West Coast commercial sardine fishing for the 2015-16 season, which regularly occurs between July 1st and the following June 30th, has been banned. The decision was made yesterday by a vote of the Pacific Fishery Management Council. According to scientists, the abundance forecast for the season was far below the 150,000 metric ton required threshold.
Though there are several theories as to why — from unrealistic previous estimates to changing oceanic conditions to overfishing — the population appears decimated. On this coast, sardines have seen a 91 percent decline in number since 1997.
"While this is a sad day for all those dependent on a healthy sardine fishery, it is actually a good thing that this Council is addressing the problem directly, something you don’t always see across the nation or certainly, internationally,” said member Frank Lockhart of National Marine Fisheries Service. “We know boats will be tied up, but the goal here is to return this to a productive fishery,” member David Crabbe said.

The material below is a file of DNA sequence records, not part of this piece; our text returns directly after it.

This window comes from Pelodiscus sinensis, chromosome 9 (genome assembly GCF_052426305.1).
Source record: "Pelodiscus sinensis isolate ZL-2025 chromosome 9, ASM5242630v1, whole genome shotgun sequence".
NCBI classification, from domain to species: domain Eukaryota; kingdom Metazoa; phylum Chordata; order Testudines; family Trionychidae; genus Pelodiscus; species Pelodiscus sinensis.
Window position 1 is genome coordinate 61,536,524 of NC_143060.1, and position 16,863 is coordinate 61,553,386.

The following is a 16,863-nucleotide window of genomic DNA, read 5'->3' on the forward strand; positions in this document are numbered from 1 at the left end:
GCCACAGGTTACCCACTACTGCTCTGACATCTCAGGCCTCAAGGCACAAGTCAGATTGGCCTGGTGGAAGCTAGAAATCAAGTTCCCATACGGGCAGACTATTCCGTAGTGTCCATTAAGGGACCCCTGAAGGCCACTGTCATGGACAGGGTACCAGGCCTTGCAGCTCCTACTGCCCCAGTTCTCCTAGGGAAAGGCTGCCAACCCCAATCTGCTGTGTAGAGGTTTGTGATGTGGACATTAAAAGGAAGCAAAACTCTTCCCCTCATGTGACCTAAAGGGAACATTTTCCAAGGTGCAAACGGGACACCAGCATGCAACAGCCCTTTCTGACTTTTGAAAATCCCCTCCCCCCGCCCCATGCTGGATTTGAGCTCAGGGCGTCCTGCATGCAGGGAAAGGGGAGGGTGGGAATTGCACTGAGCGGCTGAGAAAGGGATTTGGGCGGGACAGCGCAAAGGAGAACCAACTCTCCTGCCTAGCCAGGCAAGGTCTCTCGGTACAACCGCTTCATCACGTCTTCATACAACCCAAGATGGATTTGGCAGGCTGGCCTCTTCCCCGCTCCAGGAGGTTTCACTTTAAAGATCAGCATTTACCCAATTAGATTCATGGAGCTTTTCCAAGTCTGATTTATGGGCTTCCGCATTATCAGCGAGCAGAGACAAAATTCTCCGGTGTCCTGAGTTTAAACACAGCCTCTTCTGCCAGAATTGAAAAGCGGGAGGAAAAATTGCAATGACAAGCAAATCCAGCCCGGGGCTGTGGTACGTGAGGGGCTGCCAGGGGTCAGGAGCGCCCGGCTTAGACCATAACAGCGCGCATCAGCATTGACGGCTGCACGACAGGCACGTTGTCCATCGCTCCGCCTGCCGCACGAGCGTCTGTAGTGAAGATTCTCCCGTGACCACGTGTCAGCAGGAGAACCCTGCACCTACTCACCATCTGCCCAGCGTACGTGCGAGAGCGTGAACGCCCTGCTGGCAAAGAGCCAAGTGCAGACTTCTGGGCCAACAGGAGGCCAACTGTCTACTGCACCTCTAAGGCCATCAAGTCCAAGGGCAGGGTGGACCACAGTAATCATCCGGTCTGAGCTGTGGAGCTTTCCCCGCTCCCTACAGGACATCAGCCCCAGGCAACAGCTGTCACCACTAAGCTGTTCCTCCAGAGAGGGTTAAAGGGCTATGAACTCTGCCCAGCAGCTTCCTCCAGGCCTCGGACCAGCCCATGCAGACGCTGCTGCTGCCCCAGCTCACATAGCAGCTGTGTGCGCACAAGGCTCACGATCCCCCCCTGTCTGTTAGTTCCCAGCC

Relatedly, a record number of sea lions have washed up on California's beaches starving for food like sardines. According to fisheries scientists, 70 percent of sea lion pups will die as a result of starvation. “They didn’t respond fast enough to the decline,” Geoffrey Shester, the California campaign director for the international conservation organization Oceana told The Chronicle.
As the Council writes, "Sardine productivity is generally linked to ocean temperatures, but it’s not a perfect relationship. For example, temperatures in the Southern California Bight have risen in the past two years, but we haven’t seen an increase in young sardines as expected." Sardines typically spawn in warmer waters, with cold water decreasing their numbers.
The decline of this particular fish isn't a new phenomenon. In the mid '50s, fishing and canning operations in Monterey Bay, the subject of John Steinbeck's Cannery Row, began to fail due to overfishing. That bay is still a sardine hub, as is the coast of San Francisco.